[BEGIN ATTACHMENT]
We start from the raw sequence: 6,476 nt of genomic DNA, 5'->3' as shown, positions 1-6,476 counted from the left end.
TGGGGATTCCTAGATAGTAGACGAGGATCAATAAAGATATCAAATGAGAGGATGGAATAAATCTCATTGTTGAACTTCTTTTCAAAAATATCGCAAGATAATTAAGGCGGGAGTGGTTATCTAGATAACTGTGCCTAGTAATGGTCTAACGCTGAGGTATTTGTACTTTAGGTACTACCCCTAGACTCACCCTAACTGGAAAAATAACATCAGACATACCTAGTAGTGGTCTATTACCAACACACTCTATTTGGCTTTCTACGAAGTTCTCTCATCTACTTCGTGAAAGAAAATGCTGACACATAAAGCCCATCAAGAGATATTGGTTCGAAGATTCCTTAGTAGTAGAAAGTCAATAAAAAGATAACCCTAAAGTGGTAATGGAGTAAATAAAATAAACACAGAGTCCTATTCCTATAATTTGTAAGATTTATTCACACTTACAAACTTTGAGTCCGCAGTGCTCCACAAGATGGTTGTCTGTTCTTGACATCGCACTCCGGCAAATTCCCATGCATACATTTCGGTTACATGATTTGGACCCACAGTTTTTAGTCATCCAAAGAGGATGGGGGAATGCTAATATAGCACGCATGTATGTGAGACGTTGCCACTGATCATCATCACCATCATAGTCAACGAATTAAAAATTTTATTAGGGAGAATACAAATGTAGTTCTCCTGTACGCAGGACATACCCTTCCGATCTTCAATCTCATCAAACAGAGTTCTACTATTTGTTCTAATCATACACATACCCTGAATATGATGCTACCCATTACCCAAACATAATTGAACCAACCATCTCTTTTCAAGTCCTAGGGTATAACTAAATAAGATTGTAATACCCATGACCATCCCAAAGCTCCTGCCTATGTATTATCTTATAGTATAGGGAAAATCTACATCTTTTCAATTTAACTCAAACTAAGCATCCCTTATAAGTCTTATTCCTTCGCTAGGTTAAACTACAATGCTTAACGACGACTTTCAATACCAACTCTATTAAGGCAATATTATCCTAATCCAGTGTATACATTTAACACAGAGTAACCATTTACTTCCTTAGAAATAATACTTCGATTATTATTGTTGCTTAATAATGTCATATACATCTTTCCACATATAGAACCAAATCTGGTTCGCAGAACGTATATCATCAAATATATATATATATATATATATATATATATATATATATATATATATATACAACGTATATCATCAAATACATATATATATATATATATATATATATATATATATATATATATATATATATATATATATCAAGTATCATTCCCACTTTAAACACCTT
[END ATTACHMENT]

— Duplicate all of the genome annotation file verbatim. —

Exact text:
We start from the raw sequence: 6,476 nt of genomic DNA, 5'->3' as shown, positions 1-6,476 counted from the left end.
TGGGGATTCCTAGATAGTAGACGAGGATCAATAAAGATATCAAATGAGAGGATGGAATAAATCTCATTGTTGAACTTCTTTTCAAAAATATCGCAAGATAATTAAGGCGGGAGTGGTTATCTAGATAACTGTGCCTAGTAATGGTCTAACGCTGAGGTATTTGTACTTTAGGTACTACCCCTAGACTCACCCTAACTGGAAAAATAACATCAGACATACCTAGTAGTGGTCTATTACCAACACACTCTATTTGGCTTTCTACGAAGTTCTCTCATCTACTTCGTGAAAGAAAATGCTGACACATAAAGCCCATCAAGAGATATTGGTTCGAAGATTCCTTAGTAGTAGAAAGTCAATAAAAAGATAACCCTAAAGTGGTAATGGAGTAAATAAAATAAACACAGAGTCCTATTCCTATAATTTGTAAGATTTATTCACACTTACAAACTTTGAGTCCGCAGTGCTCCACAAGATGGTTGTCTGTTCTTGACATCGCACTCCGGCAAATTCCCATGCATACATTTCGGTTACATGATTTGGACCCACAGTTTTTAGTCATCCAAAGAGGATGGGGGAATGCTAATATAGCACGCATGTATGTGAGACGTTGCCACTGATCATCATCACCATCATAGTCAACGAATTAAAAATTTTATTAGGGAGAATACAAATGTAGTTCTCCTGTACGCAGGACATACCCTTCCGATCTTCAATCTCATCAAACAGAGTTCTACTATTTGTTCTAATCATACACATACCCTGAATATGATGCTACCCATTACCCAAACATAATTGAACCAACCATCTCTTTTCAAGTCCTAGGGTATAACTAAATAAGATTGTAATACCCATGACCATCCCAAAGCTCCTGCCTATGTATTATCTTATAGTATAGGGAAAATCTACATCTTTTCAATTTAACTCAAACTAAGCATCCCTTATAAGTCTTATTCCTTCGCTAGGTTAAACTACAATGCTTAACGACGACTTTCAATACCAACTCTATTAAGGCAATATTATCCTAATCCAGTGTATACATTTAACACAGAGTAACCATTTACTTCCTTAGAAATAATACTTCGATTATTATTGTTGCTTAATAATGTCATATACATCTTTCCACATATAGAACCAAATCTGGTTCGCAGAACGTATATCATCAAATATATATATATATATATATATATATATATATATATATATATATATATACAACGTATATCATCAAATACATATATATATATATATATATATATATATATATATATATATATATATATATATATATATCAAGTATCATTCCCACTTTAAACACCTT